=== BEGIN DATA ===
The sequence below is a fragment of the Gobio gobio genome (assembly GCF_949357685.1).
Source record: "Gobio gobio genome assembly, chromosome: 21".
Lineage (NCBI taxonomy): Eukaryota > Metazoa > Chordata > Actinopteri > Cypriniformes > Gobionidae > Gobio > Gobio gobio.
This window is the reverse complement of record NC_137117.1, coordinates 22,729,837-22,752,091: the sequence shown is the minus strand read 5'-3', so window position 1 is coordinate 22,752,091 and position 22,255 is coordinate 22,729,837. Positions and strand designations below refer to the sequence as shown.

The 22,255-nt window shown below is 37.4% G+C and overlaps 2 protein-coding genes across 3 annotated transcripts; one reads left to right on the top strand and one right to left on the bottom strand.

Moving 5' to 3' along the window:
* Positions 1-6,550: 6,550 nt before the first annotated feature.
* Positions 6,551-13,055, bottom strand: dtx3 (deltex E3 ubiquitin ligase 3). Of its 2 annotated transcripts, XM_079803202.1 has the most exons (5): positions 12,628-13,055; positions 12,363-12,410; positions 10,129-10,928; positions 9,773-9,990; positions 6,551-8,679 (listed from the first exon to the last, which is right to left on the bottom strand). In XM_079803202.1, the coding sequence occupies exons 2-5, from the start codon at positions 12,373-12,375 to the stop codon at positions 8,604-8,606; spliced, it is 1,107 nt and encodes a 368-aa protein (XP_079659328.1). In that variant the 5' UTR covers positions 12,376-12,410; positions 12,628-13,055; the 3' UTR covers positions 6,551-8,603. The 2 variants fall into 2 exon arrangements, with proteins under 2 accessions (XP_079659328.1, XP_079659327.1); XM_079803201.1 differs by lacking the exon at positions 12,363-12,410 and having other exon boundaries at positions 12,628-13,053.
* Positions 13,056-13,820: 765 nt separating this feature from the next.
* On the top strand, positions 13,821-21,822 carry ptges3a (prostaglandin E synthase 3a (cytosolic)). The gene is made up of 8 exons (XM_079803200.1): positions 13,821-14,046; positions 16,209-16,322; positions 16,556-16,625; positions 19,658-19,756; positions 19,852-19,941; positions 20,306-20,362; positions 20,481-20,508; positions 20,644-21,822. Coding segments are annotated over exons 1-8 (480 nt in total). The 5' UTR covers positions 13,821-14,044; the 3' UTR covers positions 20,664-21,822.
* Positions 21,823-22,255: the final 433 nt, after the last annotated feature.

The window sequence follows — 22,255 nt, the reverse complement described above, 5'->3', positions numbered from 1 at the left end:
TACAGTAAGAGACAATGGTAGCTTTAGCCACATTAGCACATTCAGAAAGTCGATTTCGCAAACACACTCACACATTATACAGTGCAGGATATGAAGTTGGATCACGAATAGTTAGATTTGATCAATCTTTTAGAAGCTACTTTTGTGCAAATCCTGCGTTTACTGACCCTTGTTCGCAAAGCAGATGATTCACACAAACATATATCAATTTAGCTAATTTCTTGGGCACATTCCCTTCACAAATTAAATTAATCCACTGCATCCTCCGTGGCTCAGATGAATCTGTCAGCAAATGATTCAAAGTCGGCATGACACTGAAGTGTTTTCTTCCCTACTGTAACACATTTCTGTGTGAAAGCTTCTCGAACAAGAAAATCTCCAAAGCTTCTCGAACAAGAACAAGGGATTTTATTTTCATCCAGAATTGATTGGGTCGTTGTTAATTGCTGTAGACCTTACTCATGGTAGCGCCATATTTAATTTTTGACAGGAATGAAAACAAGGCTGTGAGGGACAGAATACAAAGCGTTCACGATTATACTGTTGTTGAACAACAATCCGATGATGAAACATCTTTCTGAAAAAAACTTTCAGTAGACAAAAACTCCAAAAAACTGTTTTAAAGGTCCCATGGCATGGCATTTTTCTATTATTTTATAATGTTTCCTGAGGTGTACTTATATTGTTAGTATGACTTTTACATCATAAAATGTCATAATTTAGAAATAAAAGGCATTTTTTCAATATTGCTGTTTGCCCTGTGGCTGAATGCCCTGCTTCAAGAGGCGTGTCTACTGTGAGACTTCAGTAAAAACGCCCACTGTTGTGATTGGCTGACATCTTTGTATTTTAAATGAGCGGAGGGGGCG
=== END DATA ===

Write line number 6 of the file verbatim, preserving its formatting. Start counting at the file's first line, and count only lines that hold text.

Moving 5' to 3' along the window: